House Range

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House Range
A photo of the northern part of the House Range at sunset
Northern part of the House Range at sunset-(Swasey Mountain section), showing the stratigraphy
Highest point
PeakSwasey Peak
Elevation9,669 ft (2,947 m)
Coordinates39°23′17″N 113°18′59″W / 39.388142°N 113.316408°W / 39.388142; -113.316408Coordinates: 39°23′17″N 113°18′59″W / 39.388142°N 113.316408°W / 39.388142; -113.316408
Dimensions
Length70 mi (110 km) N/S
Width34 mi (55 km) E/W
Area1,242 sq mi (3,220 km2)
Geography
A map of Utah showing the location of the House Range
A map of Utah showing the location of the House Range
House Range
CountryUnited States
StateMillard County, Utah
"Spring Storm in the Great Basin" — House Range and Tule Valley.

The House Range is a north-south trending mountain range in Millard County, of west-central Utah. The House Range was named in 1859 by James H. Simpson. It was named by Simpson because "...of its well-defined stratification and the resemblance of portions of its outline to domes, minarets, houses, and other structures."[1]

Geography[edit]

The House Range is bounded by Tule Valley to the west, Whirlwind Valley and Sevier Desert to the east, and trends with the Fish Springs Range to the north; the range has three notable passes: Skull Rock Pass (which US Highway 6/US Highway 50 travels through), Marjum Canyon (which the old US Highway 6 travels through), and Sand Pass (which the Weiss Highway passes through).

The highest point in the House Range is Swasey Peak, at 9,669 feet (2,947 m).[2] Other notable peaks include Notch Peak, a frequent climbing and base-jumping hotspot, and the very square Tatow Knob.

It is also known for one of the tallest limestone cliffs in the world, Notch Peak.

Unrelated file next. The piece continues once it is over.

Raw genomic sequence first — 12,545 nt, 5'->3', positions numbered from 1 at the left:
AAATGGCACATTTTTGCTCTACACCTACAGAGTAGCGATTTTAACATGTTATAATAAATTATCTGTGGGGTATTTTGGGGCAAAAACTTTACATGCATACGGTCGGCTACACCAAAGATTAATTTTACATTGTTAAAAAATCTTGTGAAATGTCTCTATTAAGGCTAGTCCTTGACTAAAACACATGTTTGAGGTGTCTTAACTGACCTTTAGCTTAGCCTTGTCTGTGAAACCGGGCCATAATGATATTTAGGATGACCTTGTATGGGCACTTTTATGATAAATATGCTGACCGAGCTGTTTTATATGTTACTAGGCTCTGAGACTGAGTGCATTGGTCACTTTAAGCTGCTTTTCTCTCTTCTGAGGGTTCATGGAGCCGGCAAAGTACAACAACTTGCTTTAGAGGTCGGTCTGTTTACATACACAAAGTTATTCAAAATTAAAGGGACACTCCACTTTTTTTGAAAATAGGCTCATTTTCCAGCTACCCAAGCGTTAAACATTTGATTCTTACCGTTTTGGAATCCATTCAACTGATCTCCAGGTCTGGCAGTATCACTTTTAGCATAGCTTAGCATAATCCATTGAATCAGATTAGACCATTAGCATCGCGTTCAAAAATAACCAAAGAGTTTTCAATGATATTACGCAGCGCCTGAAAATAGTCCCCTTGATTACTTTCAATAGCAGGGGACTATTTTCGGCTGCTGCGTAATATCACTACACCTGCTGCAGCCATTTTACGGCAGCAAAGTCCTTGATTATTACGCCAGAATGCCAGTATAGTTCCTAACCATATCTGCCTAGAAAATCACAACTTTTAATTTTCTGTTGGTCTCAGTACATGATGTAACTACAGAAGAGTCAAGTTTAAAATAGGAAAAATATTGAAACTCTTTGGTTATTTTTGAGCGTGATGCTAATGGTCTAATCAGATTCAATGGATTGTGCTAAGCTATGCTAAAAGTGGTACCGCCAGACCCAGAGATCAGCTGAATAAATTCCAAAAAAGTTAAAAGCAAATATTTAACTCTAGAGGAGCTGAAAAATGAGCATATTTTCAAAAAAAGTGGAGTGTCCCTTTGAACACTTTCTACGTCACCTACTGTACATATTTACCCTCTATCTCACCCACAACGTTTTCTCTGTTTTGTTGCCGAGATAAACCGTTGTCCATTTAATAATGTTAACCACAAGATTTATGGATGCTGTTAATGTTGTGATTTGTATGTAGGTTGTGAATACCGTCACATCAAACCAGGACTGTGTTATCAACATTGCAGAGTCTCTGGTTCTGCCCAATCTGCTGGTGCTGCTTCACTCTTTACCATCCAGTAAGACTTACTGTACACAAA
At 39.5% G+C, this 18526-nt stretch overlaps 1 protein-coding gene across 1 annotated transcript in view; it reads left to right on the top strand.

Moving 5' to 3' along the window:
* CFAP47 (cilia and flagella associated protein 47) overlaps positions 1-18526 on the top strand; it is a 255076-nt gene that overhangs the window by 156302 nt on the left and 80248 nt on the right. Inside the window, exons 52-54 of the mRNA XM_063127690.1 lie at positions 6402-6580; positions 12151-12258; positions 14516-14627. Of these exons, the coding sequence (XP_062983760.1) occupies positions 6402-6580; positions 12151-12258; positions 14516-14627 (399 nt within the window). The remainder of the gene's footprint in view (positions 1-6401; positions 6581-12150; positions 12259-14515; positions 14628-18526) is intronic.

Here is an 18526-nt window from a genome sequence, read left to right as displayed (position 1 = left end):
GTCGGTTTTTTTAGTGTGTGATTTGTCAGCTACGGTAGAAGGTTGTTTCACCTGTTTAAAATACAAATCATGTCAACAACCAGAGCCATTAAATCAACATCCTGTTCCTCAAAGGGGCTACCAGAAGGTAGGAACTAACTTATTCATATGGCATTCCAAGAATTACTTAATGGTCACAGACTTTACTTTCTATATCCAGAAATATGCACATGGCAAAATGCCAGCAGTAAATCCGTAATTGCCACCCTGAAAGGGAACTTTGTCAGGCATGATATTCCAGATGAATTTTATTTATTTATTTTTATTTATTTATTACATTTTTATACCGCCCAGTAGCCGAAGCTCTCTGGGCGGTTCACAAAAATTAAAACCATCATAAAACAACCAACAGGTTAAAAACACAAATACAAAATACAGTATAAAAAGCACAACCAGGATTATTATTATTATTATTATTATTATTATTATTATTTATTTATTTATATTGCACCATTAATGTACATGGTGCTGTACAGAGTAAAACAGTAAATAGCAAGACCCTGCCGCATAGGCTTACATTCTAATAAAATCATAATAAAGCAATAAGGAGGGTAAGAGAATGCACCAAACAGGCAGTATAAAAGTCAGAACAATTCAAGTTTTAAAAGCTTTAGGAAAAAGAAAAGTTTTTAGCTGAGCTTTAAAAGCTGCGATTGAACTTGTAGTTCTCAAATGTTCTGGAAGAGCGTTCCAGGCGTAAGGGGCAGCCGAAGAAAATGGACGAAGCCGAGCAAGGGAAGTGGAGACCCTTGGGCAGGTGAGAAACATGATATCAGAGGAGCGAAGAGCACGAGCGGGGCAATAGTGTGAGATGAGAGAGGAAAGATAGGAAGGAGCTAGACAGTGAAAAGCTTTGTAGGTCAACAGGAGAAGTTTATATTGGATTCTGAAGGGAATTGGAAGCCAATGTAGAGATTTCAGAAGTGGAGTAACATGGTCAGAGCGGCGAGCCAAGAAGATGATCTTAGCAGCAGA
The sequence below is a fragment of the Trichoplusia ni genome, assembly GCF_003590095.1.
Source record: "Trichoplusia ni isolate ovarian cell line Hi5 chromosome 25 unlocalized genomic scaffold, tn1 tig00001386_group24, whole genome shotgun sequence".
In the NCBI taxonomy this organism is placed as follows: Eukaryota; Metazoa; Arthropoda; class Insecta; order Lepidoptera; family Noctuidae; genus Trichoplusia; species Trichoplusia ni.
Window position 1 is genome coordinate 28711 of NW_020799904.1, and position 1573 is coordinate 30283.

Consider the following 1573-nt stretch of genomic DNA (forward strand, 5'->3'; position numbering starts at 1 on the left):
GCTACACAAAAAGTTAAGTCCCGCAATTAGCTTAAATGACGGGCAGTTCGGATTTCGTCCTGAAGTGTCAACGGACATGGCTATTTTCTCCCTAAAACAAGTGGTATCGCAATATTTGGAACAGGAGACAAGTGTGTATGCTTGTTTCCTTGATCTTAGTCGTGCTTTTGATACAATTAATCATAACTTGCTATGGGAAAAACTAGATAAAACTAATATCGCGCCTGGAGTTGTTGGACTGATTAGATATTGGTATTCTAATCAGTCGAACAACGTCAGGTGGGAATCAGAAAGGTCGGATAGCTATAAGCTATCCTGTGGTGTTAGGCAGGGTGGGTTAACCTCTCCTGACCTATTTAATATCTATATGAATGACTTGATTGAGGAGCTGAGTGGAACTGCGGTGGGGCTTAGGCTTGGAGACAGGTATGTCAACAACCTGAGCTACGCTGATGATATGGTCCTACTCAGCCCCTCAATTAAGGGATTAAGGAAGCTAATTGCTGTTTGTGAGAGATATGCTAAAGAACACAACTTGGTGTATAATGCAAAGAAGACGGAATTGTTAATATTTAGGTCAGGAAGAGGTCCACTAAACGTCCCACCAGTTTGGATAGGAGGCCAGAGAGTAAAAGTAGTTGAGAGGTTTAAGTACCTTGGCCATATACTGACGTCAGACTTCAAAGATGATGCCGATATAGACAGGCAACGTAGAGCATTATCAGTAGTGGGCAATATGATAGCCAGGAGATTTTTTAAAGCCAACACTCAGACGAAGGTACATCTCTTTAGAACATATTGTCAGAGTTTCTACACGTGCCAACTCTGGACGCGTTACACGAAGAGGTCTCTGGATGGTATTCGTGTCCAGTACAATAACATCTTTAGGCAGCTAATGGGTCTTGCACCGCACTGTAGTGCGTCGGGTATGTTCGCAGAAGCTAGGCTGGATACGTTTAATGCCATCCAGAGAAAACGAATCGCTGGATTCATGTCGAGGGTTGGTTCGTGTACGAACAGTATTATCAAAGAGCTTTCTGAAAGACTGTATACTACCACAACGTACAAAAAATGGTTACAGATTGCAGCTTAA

Geology[edit]

The geology of the House Range is dominated by gray Cambrian to Devonian carbonate rock which was intruded by a pink Jurassic granitoid in the central part of the range. In the Wheeler Amphitheater, away from the intrusion, the Lagerstätte that contains the well-preserved fauna is found in the Cambrian section of the range. Evidence of Lake Bonneville's presence is found both in shorelines and white marls at the base of the range; the main structural component to the range is a large basin-bounding fault on the west side.[3]

Fossils[edit]

The range is known for a fossil Lagerstätte (Wheeler Shale) of Cambrian age, which has an array of Burgess Shale type fauna, including Elrathia kingii, a trilobite that is one of Utah's most famous fossils.[4][5]

Stratigraphy[edit]

The Swasey Limestone was deposited in the BathyuriscusElrathina zone (contemporaneous with the Burgess Shale); this is overlain in turn by the Bolaspidella zone (uppermost Middle Cambrian) Wheeler Shale and Marjum Formation, then the Cedaria zone (lowermost Upper Cambrian) Weeks Formation.[6][7]

References[edit]

  1. ^ Van Cott, J. W., 1990, Utah Place Names, ISBN 0-87480-345-4
  2. ^ "Feature Detail Report for: Swasey Peak". USGS.
  3. ^ Chronic, Halka (1990). Roadside Geology of Utah. ISBN 0-87842-228-5.
  4. ^ "Localities of the Cambrian: The House Range UCMP".
  5. ^ "House Range". Peakbagger.com. Retrieved January 13, 2013.
  6. ^ Robison, R. A. (1964). "Upper Middle Cambrian Stratigraphy of Western Utah". Geological Society of America Bulletin. 75: 995–1010. doi:10.1130/0016-7606(1964)75[995:UMCSOW]2.0.CO;2. ISSN 0016-7606.
  7. ^ "House Range Cambrian Stratigraphy". fossilmuseum.net. Retrieved 14 October 2013.
Notch Peak, a notable limestone cliff in the southern part of the House Range, Utah.

External links[edit]